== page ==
Waking up in the sailboat you call home, next to your three best friends, stepping outside to feel the rays of the sun on your shoulders and hearing the breeze of the ocean about you, this is a morning routine most only dream about. Three NMU alumni and their friend have bought, restored and set off in a sailboat to make their dreams of sailing around the world a reality.
Luke Whitley, 34, NMU graduate of ’08 and wife Bethany Whitley, 27, graduate of ’10, both of Charlevoix, and Emily Kralovetz, 27, graduate of ’11, of Escanaba and their friend Garret Falls, 31, of Midland recently left Charlevoix to embark on their journey.
“Almost a year ago now is when the wheels really started turning, and ever since then it’s been save every penny you can,” Kralovetz said.
Falls purchased a boat that would be both spacious and seaworthy enough for the group of friends to take the journey they had discussed for so long.
Each of the friends were living and working in different parts of the country—Falls at a marina, Bethany in public relations, Luke at a dental clinic and Kralovetz for an outdoor recreation department. After securing their finances, each quit their jobs to reunite once again and begin the restoration of the 47-foot sailboat that would eventually become both their transportation and their home.
“Boats require a lot of maintenance, and during this trip things are going to break and we’re going to have to be in control the whole time,” Kralovetz said. “It’s going to be a lesson in dealing with things when things go wrong and we’re aware that things aren’t going to go right.”
The group has a rough timeline of what they would like to do for the next six months or so. The first leg of the trip was from Charlevoix to Chicago to say their last goodbyes to family before beginning their 4 to 6-week river trip that will take them to Mobile, Alabama. Eventually the four will take on the Pacific Crossing, the longest ocean crossing they will endure, Kralovetz said.
“When we cast off those dock lines, it’s going to be a month before we see anybody but ourselves.”
The self-reliance will be one of the greatest learning experiences from this trip, but also one of the many hardships the group will face, Kralovetz said.
“It’s finding a way to make everything work for us…and not counting on anybody else but ourselves. Realizing, one day I’m going to hate sailing and I’m going to be like, ‘I don’t want to be moving anymore, I just want everything to be still,’” Kralovetz said. “You’re out there on the waves and you’re rocking back and forth and you’re a little motion sick, those are going to be the rough days.”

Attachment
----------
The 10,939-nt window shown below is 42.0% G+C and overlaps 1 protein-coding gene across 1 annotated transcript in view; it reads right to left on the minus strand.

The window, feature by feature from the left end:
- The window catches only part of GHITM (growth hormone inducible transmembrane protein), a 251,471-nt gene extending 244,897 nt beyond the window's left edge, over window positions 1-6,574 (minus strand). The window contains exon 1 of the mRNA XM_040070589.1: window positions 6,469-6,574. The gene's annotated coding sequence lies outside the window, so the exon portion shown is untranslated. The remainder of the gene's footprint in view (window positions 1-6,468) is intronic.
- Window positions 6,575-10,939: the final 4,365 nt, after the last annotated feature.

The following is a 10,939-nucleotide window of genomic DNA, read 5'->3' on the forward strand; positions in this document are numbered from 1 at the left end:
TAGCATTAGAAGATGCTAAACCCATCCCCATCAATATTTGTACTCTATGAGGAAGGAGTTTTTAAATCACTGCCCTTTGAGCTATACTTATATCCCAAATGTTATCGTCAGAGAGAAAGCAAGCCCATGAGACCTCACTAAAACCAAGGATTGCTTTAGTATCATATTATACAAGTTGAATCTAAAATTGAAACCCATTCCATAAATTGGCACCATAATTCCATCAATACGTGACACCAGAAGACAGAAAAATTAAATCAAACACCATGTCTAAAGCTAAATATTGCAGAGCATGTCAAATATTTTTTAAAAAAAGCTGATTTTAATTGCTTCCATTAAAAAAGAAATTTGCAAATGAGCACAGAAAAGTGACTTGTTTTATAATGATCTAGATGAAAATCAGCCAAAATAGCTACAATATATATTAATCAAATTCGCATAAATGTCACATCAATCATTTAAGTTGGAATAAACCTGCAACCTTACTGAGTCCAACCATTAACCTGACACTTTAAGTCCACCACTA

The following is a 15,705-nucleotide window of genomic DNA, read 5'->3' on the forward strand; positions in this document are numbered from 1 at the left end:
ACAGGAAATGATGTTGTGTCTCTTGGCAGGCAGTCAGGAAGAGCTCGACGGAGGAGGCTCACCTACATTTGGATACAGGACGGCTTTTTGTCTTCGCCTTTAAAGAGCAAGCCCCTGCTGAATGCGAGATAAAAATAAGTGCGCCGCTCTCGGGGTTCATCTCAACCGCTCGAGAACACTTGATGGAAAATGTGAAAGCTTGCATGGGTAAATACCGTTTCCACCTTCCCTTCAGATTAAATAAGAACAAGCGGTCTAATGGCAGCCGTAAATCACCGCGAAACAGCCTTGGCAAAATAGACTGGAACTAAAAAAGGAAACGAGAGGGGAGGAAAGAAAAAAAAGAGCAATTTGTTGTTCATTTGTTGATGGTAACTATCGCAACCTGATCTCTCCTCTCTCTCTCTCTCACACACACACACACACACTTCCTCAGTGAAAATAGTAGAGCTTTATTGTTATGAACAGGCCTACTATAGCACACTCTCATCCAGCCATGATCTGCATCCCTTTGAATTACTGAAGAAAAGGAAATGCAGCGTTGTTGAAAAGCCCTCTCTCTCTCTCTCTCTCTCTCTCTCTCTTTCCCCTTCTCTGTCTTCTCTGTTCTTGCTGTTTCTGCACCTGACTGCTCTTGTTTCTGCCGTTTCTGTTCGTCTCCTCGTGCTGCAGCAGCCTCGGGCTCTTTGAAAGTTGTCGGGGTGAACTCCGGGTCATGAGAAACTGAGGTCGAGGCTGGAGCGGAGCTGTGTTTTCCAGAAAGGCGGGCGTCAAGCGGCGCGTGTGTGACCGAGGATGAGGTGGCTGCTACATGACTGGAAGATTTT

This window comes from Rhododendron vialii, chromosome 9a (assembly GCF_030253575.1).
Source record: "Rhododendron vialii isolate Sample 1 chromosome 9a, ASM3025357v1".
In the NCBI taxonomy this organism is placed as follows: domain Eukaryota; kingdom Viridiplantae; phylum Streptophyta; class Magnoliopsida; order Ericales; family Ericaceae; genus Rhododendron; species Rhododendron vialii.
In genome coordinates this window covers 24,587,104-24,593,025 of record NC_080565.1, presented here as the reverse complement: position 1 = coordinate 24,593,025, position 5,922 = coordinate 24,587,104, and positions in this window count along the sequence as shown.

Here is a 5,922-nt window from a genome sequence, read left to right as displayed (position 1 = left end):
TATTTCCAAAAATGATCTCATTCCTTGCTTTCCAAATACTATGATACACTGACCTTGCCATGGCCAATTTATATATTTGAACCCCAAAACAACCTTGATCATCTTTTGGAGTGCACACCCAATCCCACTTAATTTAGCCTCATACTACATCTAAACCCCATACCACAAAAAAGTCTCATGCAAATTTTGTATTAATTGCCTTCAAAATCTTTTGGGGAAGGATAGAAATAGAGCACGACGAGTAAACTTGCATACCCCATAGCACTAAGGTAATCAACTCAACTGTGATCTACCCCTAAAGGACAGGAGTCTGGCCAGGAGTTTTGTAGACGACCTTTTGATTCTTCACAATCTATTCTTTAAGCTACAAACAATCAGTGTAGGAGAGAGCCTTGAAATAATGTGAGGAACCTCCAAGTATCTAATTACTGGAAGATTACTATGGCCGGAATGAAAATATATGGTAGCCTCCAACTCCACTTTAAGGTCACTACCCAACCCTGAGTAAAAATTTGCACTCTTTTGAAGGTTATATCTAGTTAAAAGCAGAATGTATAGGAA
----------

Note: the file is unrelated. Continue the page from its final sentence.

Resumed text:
Aside from the restoration of the boat, a lot of research and preparation have been put into planning this journey, Kralovetz said.
“We aren’t doing this because we think it’s going to be easy. We’re aware of the challenge and the challenge is what drives this and makes us want to do this. A lot of people think about the ocean and say, ‘Oh no, that’s too scary and your boat is too small,’ and this and that, but we’ve done our research and we know what we’re doing,” Kralovetz said. “We’re aware of what other people encounter and hopefully we’ve prepared ourselves for this trip and we’ll be able to tell once we leave,” Kralovetz said with a laugh.
The crew named their boat as the SV-Further for sailing vessel Further. The name gives a nod to Ken Kesey’s “Further” bus and his “Merry Band of Pranksters,” as well as describes the four’s inspiration for this trip.
“We have six boats in total together, but we want to take this boat further than any boat we’ve ever owned. This project is about going further and traveling further and sailing further hopefully, and meeting new people and kind of just taking everything to the next level for us,” Kralovetz said.
The sailboat will act as their “tiny floating home” as Kralovetz called it. Living together in such a confined space will be a big adjustment for each of them.
“When the boat is at 45 degrees, so is everything in it. The drawers are opening and the cupboard doors are opening, and when you’re at the dock, things are calm. You can cook things on the stove and wash your dishes,” Kralovetz said. “Working and playing all in this small space is something that will take a little bit of figuring out.”
Every member of the SV-Further crew has been involved in boating for quite some time. They naturally saw this trip around the world as the next step in their love of sailing.
“One of the things I love is how great it is as a mode of transportation. Being able to travel just from the wind is kind of a cool thing. I love traveling, but hopping on a plane to get there is really easy,” she said. “We’re going to have to work for it a little bit more to go places when we want to.”
Kralovetz is hopeful that by living more off of the grid the crew will be further reducing the greenhouse gas emissions that are produced so easily by living on land.
The four will be documenting their journey not only so their mothers know they are alive and well, said Kralovetz, but so others can see what the crew is doing along their adventure.
They plan to begin blogging their experiences on their website: sv-further.com, posting on their Instagram: svfurther and their Facebook page: sv-further, as well as editing a couple videos together for their Youtube channel.
“Once we get out there finding internet is going to be something we’ll become very well versed in. Hopefully we will get pretty good at it,” Kralovetz said and gave a laugh.